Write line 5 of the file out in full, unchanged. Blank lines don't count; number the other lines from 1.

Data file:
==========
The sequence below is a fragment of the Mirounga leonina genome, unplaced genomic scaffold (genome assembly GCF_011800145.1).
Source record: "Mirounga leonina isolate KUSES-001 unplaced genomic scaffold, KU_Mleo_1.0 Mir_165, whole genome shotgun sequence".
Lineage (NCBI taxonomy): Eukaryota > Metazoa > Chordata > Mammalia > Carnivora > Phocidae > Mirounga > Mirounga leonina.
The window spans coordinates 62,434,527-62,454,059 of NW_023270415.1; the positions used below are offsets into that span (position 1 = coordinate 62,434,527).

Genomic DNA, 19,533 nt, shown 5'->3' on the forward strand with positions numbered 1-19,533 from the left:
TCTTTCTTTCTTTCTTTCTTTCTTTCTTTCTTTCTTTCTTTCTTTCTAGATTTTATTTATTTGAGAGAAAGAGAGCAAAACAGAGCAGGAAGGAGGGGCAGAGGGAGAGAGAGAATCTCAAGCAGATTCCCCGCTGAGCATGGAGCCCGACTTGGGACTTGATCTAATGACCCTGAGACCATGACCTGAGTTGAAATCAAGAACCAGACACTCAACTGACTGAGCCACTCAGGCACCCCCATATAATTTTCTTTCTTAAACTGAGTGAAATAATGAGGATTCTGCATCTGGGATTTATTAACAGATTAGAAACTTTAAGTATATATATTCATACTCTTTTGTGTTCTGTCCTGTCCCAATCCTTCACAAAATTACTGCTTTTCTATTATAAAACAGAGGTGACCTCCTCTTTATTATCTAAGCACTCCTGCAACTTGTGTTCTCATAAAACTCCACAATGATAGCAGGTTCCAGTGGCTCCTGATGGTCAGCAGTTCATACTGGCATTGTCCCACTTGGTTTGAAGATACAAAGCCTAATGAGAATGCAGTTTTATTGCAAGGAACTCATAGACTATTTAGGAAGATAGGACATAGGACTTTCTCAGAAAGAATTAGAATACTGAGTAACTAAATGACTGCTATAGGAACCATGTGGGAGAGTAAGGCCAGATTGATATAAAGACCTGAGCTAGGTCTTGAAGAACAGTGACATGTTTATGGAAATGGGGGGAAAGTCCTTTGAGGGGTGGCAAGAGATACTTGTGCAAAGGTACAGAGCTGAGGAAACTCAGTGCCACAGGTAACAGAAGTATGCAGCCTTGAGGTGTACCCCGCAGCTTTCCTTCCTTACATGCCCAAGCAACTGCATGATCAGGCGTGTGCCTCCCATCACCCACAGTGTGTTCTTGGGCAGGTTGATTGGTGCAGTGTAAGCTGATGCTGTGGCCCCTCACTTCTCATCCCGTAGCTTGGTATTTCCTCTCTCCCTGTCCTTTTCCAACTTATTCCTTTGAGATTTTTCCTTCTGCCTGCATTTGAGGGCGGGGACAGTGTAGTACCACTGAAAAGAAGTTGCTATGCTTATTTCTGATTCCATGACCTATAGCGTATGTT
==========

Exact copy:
Genomic DNA, 19,533 nt, shown 5'->3' on the forward strand with positions numbered 1-19,533 from the left: